Native Silver is a common mineral in many ore deposits, but aggregates of remarkable sizes are nonetheless rare. There is the famous "Silbertisch" of the St. Georg mine in Schneeberg / Saxony : a table shaped 2 x 4 m large, 20 ton aggregate of almost pure silver found in 1427, which Duke Albrecht used as diner table and which yielded 80.000 Mark silver after encoinment. There are also the equally famous wire silver aggregates of the Kongsberg mines in Norway. But the largest single mass of solid silver ever encountered seems to be the so called "Silver Sidewalk" in Cobalt, Ontario
The calm rural Lake Timiskaming community was shattered by the discovery of a rich silver bonanza on August, 7, 1903. Two Railroad workers - J.H, McKinley and Ernest Darragh - found pliable, silvery flakes of metal on the shores of Loog Lake, which soon turned out to be native silver, assaying 4000 ounces to the ton. A new silver rush was on and Cobalt - named after the accompanying cobalt ores - fast became a synonym for fabulously rich silver ore, which needed to just be picked up from the ground.
And so it was indeed. The government geologists, send out for further evaluation, enthusiastically wrote about "pieces of native silver as big as stove lids or cannon balls lying on the ground". There is another story about a fox lurking around at a local forge. The Blacksmith was so annoyed by the fox, that he threw his heavy hammer after the innocent animal. Luckily, the hammer missed the fox, but instead hitted a nearby rock face and exposed a glittering vein of silver, which soon became the famous LaRose mine...By the end of 1905 there were 16 mines in operation and the value of the shipped silver ore exceeded $1.300.000. !
But the largest silver vein was yet to develop. Actually, it was already known. In 1904 a prospecting party of four men discovered a vein of massive native silver along an old portage trail between Kerr Lake and Lake Girout. This so called "Lawson Vein" turned out to be 100 m long. Mining this vein however didnt start before 1908 in earnest, as there was disagreement among the syndicate members about the ownership of the find. When this was finally solved, mining started soon and the vein, which reached up to 0,5 m width was found to continue to a depth of 60 m below surface. Soon it become well known as the Silver Sidewalk and was considered the richest silver vein of its time in Cobalt, which was finally mined out by the above mentioned LaRose Mining Company.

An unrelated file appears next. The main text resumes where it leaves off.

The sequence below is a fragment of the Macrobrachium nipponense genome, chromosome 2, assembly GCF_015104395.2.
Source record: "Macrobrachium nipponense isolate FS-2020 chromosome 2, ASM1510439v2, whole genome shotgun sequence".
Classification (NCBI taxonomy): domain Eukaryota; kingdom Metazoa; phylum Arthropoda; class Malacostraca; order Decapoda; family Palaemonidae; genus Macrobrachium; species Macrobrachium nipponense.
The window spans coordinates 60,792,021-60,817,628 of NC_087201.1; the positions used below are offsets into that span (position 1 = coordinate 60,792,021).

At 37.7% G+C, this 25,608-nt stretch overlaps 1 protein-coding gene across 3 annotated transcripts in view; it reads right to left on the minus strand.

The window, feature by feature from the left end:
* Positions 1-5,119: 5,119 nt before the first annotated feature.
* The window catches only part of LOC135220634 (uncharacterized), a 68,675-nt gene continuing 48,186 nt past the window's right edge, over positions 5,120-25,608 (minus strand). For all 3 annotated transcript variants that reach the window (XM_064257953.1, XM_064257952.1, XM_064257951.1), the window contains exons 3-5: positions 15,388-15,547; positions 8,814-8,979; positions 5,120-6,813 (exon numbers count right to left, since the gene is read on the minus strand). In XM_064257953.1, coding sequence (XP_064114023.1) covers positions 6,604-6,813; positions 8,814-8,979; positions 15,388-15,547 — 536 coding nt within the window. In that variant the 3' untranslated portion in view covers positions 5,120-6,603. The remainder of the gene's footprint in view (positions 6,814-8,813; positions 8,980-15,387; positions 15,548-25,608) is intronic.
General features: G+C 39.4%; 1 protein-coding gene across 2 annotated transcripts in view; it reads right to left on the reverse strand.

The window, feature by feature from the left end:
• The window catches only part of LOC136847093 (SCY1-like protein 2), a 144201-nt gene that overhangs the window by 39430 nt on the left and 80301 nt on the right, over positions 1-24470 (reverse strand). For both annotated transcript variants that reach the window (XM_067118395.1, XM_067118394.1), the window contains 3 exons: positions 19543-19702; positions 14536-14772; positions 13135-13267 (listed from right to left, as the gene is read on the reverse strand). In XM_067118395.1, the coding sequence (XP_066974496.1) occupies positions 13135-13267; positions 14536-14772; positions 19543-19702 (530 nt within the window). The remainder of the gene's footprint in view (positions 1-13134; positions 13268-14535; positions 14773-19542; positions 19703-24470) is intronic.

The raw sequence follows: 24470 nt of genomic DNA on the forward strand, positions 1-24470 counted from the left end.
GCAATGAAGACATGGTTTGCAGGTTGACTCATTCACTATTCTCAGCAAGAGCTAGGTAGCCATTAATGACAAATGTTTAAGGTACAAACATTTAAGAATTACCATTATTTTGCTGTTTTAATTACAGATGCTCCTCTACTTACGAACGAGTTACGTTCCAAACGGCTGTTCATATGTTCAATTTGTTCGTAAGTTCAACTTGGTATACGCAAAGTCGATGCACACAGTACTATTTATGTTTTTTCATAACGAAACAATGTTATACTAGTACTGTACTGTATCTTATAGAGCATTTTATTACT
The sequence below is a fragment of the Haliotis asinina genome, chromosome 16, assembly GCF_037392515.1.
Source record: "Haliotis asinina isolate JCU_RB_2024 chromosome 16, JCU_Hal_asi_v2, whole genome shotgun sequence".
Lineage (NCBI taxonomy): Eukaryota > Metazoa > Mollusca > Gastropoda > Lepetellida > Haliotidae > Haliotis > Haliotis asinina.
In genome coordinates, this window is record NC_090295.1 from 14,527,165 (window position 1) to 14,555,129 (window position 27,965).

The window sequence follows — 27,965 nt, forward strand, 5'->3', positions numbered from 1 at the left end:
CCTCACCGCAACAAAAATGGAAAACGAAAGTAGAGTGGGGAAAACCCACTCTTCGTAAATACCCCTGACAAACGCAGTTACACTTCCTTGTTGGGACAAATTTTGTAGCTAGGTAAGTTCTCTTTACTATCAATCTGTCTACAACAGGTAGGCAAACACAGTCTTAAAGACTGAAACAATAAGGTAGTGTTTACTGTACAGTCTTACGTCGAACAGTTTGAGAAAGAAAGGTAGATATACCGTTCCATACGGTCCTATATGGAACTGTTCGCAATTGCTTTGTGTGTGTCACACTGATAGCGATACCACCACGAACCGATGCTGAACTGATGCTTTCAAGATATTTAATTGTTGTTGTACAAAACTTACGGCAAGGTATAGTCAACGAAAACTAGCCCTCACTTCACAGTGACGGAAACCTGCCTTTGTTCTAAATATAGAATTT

Assuming a length of the vein of 100 m, an overall depth of 50 m and an average vein thickness of only 0,25 m, this is an ore mass of 1250 cubic metres. Assuming a total silver content of 75 % and given an specific weight of 11, this makes an overall weight of more than 10.000 t pure silver ! No wonder, that all four prospectors retired as wealthy men...
Not much was left of this unique silver vein by 1915 and only small bits and samples of it survived to the present
day in candian museums and private collections. The site of the discovery itself is protected nowadays and part of the Cobalt mining heritage trail.